Iceland back on the front foot
Austria had made safety first their priority, though they had found it difficult to deal with Iceland’s set-pieces during the first half. Again, they appeared to be playing a low risk game, sitting back and trying to be compact across the backline and the midfield. However, they would almost immediately come under the cosh, as the hosts were given an early opportunity to swing a right wing free-kick into the area. Sigurður Jónsson carried the responsibility, and with a minute and a half on the clock, he almost found his captain in the centre. However, Eðvaldsson, appearing behind Heribert Weber’s back, had struck his arm out as he attempted in vain to reach the ball with his head, and the referee had blown his whistle.
It would not take too long before the hosts again exploited some uncertainty at the back for the visitors. It goes without saying that it happened from another set-piece, as a left wing corner by the industrious Pétur Arnþórsson found big defender Sævar Jónsson on the near post for a flick-on. Jónsson had got his head to the ball just before Manfred Zsak or Anton Pfeffer could get to it, and his flick set Sigurður Grétarsson up for a side-footed finish from five yards. The Luzern based forward had escaped any attention from the Austrian defenders, and with the goal gaping, he proceeded to hit the crossbar with Klaus Lindenberger beaten. It had been another lucky escape for the away side, who only two minutes later, around the 54 minute mark, again would draw a huge sigh of relief. And again, Grétarsson would be the culprit in failing to convert a big opportunity. In fact, how he managed to direct Ólafur Þórðarsson’s low ball in from the right just wide of Lindenberger’s upright must remain a mystery for the flamboyant forward to this day.
Austria had desperately appealed for offside as Þórðarsson had exploited some weak defensive positioning by Herzog, and with the benefit of a clear view of the centre of the penalty area, the right-sided player aimed his cross perfectly for Grétarsson. Lindenberger would’ve stood no chance had the forward directed his finish inside the goal frame. Ten yards out the Iceland number 9 placed his effort a yard wide. As it was, the visitors appeared to have no end of lucky charm.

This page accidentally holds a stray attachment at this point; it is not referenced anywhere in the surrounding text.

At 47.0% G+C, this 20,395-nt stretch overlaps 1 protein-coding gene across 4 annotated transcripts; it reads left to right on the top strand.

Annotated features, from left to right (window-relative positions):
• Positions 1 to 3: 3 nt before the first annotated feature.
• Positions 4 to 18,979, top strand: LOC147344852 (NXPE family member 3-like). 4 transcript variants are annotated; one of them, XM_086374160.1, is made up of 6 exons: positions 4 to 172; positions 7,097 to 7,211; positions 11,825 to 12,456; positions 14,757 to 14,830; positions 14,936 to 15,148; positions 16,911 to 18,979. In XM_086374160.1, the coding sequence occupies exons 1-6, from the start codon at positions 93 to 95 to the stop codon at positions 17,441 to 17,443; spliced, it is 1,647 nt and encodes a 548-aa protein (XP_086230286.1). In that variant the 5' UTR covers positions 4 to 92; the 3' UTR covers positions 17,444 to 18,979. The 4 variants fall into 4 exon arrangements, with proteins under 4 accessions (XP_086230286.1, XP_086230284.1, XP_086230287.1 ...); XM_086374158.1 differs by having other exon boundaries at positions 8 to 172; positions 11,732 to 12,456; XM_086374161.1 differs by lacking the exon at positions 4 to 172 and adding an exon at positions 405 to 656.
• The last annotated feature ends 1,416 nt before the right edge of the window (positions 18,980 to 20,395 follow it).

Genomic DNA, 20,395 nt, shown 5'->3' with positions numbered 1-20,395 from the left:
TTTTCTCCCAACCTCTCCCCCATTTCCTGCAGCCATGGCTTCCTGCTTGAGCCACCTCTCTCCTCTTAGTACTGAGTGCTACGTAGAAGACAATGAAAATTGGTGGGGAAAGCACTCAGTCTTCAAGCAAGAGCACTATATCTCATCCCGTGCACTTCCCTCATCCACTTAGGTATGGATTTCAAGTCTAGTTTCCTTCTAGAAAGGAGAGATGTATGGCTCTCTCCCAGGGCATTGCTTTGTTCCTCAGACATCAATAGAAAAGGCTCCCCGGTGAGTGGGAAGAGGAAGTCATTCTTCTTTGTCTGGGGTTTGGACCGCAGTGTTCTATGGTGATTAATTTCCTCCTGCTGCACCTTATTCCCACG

Austrians lacking in forward bite
The hosts could’ve been forgiven for thinking it was not their day, as they had wasted a good few opportunities by now to move in front. However, they kept plugging away, and although the Austrians for a few minutes managed to hold on to the ball and even keep possession inside the home side’s half, the Icelandics never felt threatened. Left-back Anton Pfeffer had a desperate attempt at goal from all of 30 yards after the ball had been played to him in a central position, but the ball never left the deck, and it trickled harmlessly to the right of Sigurðsson’s goal. Still, this was about as close as they’d come all evening. Attack-wise, the Austrians were simply woeful in Reyjkavik.
Iceland’s left-back Gunnar Gíslason had taken a couple of knocks, and with just under 20 minutes gone in the second half, he would have to leave the pitch and be substituted with Viðar Þorkelsson, who would make his first appearance of the current qualification. The 26 year old Fram player was still no stranger to the international stage, as he’d won 22 caps already. Þorkelsson would be a direct replacement for Gíslason, who was not severely injured, but who had been showing facial grimaces in the moments prior to exiting.
Free-kick inside the box
Another huge opportunity would come the hosts’ way a couple of minutes after the introduction of Þorkelsson. Grétarsson, who despite his close range misses had played a fine game so far, saw Ásgeir Sigurvinsson’s run through the centre and played a quick pass in the midfield veteran’s direction. Sigurvinsson seemed to have a clear run on goal, as the Austrian defence opened up in front of him. However, as he got into the area, he got obstructed by Peter Artner, who was desperately trying to track Sigurvinsson down. Just before the ageing Iceland playmaker could get a toe-poke away as Lindenberger had been rushing off his goalline in an attempt to close him down, Artner obstructed the Iceland number 10, and the referee decided to award the home team a free-kick inside the area. Technically, Mr King probably made the right decision, although this seemed to enrage the home fans, who were shouting for a penalty. Sigurvinsson would get another opportunity to shoot from the indirect free-kick, as Arnþórsson poked the ball to him. The Stuttgart captain’s effort was struck low and with venom, but even if it escaped the defensive wall, it also went just wide to the right of Lindenberger’s goal, and yet another chance had been spurned.